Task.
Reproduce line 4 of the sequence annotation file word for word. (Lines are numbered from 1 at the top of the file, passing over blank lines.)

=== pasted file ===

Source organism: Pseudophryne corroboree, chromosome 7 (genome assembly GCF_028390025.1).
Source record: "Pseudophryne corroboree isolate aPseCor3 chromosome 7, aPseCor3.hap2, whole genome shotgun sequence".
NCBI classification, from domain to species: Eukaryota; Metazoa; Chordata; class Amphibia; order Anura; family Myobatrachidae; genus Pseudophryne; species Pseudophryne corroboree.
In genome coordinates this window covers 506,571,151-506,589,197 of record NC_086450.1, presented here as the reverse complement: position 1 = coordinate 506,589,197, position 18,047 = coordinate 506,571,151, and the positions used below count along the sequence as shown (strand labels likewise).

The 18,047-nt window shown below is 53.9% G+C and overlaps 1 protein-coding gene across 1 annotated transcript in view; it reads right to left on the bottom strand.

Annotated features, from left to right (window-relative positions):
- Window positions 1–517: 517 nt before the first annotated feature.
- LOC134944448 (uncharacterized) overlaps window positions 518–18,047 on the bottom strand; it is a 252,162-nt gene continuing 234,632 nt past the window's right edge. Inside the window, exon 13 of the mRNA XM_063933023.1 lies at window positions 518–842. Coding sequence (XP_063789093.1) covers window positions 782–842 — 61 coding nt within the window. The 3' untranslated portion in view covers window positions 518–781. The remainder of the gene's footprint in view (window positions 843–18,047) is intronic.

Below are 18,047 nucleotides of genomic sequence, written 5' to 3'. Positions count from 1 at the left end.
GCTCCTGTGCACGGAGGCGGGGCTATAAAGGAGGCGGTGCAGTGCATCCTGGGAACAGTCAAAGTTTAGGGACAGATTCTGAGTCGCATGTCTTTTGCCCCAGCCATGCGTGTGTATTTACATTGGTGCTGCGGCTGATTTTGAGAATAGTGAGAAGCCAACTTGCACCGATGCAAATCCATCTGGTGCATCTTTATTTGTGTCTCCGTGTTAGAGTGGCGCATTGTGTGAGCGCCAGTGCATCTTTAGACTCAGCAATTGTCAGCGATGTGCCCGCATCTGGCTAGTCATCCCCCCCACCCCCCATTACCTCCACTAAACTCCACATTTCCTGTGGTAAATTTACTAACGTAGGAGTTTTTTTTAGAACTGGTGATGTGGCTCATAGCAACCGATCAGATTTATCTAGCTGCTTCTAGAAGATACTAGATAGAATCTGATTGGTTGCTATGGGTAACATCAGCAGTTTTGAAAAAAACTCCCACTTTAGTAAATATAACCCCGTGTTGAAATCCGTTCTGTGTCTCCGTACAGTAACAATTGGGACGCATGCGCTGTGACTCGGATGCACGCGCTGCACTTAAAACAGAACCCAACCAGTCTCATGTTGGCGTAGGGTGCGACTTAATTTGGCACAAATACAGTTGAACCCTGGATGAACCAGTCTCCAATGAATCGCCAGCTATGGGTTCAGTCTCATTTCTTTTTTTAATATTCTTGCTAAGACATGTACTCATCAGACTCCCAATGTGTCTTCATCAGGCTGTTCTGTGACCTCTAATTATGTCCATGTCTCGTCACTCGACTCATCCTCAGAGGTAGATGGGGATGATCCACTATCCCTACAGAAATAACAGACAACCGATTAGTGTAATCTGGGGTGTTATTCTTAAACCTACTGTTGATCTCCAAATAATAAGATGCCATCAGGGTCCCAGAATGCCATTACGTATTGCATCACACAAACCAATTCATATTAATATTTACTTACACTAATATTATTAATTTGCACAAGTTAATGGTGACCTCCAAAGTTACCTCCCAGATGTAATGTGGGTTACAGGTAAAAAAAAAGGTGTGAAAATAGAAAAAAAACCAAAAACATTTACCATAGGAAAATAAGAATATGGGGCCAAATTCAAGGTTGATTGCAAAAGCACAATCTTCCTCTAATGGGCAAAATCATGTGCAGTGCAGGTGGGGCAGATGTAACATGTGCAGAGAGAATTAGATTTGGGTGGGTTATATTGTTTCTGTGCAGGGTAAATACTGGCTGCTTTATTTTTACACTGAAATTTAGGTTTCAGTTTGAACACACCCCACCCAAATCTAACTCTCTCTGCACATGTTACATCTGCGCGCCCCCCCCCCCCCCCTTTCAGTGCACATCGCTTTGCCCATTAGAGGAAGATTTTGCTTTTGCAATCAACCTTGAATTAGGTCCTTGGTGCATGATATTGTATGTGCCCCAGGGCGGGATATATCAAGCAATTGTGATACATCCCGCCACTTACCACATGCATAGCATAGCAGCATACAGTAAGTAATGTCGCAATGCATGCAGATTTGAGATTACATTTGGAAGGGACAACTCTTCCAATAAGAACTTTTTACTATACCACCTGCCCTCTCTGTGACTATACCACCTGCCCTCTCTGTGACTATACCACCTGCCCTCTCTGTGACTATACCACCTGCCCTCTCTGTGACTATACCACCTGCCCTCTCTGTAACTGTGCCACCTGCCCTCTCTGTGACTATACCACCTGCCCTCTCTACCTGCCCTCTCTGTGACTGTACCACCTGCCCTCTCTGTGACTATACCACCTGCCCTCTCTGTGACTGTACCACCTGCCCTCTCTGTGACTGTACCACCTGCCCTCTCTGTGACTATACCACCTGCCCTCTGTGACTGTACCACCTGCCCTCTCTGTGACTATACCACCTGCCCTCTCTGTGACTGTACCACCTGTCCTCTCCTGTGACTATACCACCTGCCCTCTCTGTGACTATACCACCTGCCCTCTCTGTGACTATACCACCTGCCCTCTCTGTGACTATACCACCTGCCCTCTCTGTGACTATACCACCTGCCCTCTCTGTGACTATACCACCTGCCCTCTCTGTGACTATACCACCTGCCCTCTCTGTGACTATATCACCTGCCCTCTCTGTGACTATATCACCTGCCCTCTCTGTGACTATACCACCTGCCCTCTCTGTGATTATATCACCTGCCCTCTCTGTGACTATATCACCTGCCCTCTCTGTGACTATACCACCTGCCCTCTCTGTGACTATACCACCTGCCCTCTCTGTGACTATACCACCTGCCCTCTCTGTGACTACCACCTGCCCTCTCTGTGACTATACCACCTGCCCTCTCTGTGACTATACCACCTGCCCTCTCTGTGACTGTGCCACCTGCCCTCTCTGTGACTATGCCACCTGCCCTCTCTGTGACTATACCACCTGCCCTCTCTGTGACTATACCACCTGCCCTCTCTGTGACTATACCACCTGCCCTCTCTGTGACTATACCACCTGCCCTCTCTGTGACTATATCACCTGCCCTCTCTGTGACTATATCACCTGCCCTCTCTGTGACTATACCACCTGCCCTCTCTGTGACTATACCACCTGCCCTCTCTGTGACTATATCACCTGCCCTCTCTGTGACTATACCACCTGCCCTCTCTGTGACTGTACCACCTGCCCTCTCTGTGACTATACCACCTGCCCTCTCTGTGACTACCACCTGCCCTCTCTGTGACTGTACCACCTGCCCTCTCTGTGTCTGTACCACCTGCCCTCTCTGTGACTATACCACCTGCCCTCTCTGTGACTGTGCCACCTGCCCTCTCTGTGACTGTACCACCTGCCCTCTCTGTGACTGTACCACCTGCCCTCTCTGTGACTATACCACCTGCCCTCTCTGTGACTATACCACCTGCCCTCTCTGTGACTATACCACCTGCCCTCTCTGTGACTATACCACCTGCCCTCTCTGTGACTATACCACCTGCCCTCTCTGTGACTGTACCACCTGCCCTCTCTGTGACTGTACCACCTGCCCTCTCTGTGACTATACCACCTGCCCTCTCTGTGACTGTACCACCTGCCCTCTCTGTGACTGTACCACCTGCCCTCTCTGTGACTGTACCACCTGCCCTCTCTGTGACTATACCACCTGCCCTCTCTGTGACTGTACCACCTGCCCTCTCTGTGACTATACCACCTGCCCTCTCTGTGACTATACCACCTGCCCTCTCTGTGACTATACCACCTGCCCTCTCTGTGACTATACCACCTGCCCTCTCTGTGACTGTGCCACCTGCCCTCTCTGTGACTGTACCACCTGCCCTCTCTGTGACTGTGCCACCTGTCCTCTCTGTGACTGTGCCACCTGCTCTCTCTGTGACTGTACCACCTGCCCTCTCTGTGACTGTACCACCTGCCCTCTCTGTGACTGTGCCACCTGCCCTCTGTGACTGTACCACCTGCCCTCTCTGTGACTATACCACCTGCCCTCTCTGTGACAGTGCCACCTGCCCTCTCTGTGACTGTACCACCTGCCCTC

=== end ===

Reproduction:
In genome coordinates this window covers 506,571,151-506,589,197 of record NC_086450.1, presented here as the reverse complement: position 1 = coordinate 506,589,197, position 18,047 = coordinate 506,571,151, and the positions used below count along the sequence as shown (strand labels likewise).